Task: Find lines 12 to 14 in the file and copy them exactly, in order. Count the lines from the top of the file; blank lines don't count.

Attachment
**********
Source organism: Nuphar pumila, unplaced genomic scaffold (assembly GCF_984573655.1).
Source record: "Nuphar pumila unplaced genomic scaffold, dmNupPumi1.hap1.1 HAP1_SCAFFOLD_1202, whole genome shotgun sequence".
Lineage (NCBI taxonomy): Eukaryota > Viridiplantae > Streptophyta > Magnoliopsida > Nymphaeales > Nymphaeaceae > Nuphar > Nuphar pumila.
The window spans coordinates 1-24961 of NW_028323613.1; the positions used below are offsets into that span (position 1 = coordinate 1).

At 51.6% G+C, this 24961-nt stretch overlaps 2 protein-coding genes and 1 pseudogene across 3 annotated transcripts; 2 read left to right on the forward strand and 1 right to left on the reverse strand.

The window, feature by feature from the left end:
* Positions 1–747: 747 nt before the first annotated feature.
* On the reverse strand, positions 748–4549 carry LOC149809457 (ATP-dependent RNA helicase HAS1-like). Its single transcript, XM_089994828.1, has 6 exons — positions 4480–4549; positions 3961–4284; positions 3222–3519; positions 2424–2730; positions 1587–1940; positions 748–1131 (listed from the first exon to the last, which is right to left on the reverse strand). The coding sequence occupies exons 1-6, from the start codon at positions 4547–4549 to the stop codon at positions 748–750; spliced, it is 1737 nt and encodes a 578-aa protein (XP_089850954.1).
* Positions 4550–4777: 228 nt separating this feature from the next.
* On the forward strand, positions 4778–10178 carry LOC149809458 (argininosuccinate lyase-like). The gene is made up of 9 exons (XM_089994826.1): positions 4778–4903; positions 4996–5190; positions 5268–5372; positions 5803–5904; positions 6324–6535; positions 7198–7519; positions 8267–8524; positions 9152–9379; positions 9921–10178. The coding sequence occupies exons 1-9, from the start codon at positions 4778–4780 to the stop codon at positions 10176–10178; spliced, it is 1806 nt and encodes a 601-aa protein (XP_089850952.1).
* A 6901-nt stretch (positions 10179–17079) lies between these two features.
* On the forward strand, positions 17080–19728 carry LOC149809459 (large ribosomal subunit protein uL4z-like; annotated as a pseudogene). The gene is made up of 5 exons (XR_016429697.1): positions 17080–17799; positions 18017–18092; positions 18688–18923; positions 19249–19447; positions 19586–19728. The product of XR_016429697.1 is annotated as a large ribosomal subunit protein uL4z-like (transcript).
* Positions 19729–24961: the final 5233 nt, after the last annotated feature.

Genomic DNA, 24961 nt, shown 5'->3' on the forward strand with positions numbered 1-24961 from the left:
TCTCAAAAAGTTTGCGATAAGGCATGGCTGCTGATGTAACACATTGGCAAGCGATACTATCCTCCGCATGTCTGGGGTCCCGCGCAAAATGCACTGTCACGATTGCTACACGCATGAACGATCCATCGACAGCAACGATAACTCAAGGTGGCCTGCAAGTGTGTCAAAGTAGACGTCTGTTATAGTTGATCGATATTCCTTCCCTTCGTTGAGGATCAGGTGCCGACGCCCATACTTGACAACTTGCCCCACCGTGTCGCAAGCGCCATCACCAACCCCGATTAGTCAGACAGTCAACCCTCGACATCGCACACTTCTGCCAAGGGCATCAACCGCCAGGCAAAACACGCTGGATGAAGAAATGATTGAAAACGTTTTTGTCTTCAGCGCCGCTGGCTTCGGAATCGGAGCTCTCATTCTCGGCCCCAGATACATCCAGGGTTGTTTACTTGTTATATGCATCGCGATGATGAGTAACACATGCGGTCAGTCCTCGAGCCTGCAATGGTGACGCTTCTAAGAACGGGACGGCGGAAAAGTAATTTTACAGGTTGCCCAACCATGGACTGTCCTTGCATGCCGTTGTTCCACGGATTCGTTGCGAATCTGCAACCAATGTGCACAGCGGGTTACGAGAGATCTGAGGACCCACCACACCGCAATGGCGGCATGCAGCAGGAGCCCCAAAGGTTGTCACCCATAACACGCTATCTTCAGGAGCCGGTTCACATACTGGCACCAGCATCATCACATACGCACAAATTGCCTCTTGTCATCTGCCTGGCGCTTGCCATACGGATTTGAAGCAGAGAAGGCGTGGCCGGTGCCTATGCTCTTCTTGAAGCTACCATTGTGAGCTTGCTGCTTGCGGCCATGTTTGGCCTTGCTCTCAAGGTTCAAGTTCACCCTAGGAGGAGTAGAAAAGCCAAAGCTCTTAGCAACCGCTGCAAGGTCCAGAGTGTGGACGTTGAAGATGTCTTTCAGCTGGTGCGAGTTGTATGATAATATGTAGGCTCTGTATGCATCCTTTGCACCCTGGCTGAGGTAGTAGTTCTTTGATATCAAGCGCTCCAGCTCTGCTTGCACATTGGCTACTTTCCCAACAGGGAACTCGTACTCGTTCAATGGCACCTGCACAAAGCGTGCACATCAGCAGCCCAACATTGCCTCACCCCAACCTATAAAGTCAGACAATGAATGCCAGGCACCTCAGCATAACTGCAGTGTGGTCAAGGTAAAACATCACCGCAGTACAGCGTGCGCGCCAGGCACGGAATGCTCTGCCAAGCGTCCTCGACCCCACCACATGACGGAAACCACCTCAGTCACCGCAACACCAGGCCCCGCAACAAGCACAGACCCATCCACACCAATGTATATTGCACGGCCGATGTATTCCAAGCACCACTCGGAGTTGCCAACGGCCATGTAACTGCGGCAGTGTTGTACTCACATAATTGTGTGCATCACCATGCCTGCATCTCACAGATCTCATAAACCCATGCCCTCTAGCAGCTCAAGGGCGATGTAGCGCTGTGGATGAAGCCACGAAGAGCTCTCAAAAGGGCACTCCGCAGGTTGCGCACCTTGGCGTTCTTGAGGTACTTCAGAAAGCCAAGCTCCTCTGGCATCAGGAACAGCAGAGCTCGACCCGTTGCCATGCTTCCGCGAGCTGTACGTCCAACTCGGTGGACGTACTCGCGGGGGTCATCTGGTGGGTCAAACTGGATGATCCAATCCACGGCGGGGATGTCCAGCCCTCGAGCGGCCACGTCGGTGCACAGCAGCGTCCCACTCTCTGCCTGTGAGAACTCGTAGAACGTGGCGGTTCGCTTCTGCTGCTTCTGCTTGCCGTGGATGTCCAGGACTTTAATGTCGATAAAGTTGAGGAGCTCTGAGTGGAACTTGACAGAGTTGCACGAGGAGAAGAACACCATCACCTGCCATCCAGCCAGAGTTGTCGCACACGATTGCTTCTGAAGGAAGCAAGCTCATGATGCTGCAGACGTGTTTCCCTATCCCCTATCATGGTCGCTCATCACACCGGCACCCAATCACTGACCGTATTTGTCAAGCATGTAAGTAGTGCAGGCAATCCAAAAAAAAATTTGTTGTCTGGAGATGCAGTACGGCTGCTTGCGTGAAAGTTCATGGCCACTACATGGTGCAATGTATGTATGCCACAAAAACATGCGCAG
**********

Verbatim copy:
* On the forward strand, positions 17080–19728 carry LOC149809459 (large ribosomal subunit protein uL4z-like; annotated as a pseudogene). The gene is made up of 5 exons (XR_016429697.1): positions 17080–17799; positions 18017–18092; positions 18688–18923; positions 19249–19447; positions 19586–19728. The product of XR_016429697.1 is annotated as a large ribosomal subunit protein uL4z-like (transcript).
* Positions 19729–24961: the final 5233 nt, after the last annotated feature.

Genomic DNA, 24961 nt, shown 5'->3' on the forward strand with positions numbered 1-24961 from the left: